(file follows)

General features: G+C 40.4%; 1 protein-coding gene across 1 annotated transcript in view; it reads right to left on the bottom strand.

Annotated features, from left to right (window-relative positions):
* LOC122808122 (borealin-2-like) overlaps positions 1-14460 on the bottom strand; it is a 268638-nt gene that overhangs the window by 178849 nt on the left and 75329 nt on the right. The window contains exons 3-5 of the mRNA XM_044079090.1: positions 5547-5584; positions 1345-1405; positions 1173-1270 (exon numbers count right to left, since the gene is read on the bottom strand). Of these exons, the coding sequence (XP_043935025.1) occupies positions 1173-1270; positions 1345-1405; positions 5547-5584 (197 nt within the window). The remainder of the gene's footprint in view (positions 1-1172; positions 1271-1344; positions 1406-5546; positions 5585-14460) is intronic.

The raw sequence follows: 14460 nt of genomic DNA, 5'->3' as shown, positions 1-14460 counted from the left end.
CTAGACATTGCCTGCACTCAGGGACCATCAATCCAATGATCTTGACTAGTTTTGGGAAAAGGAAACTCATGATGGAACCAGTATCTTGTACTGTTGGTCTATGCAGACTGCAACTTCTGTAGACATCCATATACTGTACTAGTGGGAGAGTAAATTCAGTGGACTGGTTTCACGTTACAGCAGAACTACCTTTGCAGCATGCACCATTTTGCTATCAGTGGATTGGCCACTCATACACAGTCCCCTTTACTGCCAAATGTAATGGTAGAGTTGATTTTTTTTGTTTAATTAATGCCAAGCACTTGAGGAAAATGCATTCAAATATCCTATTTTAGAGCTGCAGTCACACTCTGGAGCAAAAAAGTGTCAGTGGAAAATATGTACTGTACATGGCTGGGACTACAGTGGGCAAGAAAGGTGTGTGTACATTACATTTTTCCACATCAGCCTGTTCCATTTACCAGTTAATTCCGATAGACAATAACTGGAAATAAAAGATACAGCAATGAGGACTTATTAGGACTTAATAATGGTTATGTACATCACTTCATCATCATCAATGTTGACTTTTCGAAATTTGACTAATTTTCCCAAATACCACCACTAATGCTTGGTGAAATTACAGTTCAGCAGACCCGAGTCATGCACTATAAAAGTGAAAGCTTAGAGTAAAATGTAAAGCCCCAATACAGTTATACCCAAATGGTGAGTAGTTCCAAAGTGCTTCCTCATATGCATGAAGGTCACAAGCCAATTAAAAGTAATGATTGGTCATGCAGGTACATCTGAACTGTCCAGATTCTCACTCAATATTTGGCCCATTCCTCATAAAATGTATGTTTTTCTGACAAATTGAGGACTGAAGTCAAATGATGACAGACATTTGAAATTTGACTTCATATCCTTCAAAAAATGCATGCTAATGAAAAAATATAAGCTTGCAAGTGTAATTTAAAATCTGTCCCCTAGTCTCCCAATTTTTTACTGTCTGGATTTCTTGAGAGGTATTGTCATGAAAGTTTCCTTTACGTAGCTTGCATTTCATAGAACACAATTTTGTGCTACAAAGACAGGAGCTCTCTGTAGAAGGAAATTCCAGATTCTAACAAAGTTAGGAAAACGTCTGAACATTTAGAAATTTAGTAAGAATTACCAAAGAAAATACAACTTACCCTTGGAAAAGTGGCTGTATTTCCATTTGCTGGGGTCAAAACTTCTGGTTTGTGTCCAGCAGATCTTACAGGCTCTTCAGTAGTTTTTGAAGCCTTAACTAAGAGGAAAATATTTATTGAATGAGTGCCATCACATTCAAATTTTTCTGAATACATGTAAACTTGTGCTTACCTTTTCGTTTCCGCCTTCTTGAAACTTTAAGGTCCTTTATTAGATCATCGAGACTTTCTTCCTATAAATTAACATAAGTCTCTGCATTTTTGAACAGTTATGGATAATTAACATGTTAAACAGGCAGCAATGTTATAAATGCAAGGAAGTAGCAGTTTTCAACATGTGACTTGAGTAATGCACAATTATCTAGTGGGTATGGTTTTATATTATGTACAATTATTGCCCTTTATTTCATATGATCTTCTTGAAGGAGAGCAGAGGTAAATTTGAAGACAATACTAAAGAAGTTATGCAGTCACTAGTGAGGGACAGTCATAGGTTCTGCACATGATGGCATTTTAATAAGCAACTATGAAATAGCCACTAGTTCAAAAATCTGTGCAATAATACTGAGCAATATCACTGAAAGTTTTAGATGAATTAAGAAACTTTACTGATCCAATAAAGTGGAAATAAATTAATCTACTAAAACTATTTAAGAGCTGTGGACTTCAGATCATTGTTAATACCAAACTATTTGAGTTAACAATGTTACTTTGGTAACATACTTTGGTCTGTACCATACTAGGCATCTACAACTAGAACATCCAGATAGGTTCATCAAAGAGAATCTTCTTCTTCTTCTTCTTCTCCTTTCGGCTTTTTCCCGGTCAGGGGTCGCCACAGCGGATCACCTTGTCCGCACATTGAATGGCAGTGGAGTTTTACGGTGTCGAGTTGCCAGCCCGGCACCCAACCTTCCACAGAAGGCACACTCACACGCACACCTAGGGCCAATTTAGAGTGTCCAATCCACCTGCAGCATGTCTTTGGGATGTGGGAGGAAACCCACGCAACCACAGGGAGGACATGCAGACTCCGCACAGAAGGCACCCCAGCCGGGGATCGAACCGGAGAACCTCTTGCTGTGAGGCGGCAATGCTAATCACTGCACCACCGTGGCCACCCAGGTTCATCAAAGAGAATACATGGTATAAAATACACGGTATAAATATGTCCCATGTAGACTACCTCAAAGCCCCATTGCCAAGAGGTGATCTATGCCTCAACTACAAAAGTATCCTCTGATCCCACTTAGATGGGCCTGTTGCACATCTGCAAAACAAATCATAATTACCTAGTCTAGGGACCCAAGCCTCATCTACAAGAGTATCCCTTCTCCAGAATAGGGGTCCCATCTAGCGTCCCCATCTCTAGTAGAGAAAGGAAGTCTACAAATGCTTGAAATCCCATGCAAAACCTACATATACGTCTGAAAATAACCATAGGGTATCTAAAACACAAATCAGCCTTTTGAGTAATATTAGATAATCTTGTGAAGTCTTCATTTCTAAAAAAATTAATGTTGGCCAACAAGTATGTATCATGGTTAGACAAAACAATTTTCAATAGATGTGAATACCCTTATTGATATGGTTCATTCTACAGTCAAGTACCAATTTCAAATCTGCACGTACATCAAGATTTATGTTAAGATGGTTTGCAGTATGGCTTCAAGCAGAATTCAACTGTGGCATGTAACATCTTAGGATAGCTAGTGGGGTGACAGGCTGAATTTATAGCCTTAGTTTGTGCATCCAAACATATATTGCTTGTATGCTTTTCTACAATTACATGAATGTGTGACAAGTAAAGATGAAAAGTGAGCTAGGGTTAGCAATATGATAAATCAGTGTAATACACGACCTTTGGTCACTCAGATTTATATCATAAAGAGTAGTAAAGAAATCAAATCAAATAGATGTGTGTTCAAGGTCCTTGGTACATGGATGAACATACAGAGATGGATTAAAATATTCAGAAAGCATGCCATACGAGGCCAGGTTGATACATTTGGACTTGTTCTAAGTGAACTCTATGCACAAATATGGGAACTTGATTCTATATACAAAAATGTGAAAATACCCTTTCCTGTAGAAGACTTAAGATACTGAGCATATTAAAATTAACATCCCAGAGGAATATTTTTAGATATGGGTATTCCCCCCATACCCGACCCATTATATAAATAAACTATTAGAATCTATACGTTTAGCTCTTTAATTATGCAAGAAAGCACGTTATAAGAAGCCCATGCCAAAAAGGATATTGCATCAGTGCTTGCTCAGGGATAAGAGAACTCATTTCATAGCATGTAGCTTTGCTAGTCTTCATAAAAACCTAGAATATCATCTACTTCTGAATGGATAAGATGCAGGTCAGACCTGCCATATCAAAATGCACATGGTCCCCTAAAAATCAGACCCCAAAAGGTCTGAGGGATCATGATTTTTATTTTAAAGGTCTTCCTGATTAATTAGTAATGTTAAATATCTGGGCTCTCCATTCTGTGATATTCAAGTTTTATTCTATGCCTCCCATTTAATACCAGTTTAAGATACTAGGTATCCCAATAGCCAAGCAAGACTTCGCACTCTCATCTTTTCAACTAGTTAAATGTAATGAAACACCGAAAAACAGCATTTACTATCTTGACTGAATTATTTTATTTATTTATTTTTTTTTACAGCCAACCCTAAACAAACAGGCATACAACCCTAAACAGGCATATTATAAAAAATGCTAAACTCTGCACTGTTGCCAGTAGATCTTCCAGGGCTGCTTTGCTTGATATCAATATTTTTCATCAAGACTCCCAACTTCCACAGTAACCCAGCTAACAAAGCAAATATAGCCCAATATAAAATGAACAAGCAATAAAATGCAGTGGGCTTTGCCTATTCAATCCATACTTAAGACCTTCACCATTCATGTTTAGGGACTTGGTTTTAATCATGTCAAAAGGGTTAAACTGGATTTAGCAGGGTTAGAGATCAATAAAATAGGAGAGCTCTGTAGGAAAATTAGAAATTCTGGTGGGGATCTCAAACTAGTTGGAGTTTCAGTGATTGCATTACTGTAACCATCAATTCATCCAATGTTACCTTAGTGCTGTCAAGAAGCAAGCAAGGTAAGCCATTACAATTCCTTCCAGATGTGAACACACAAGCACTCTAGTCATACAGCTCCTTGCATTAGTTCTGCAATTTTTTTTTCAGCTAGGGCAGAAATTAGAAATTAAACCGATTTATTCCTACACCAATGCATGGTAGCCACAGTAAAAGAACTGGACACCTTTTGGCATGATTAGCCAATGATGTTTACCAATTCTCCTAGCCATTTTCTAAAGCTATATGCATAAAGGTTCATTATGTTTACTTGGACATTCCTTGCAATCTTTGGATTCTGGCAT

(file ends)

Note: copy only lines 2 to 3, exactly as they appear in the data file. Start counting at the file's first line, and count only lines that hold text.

Annotated features, from left to right (window-relative positions):
* LOC122808122 (borealin-2-like) overlaps positions 1-14460 on the bottom strand; it is a 268638-nt gene that overhangs the window by 178849 nt on the left and 75329 nt on the right. The window contains exons 3-5 of the mRNA XM_044079090.1: positions 5547-5584; positions 1345-1405; positions 1173-1270 (exon numbers count right to left, since the gene is read on the bottom strand). Of these exons, the coding sequence (XP_043935025.1) occupies positions 1173-1270; positions 1345-1405; positions 5547-5584 (197 nt within the window). The remainder of the gene's footprint in view (positions 1-1172; positions 1271-1344; positions 1406-5546; positions 5585-14460) is intronic.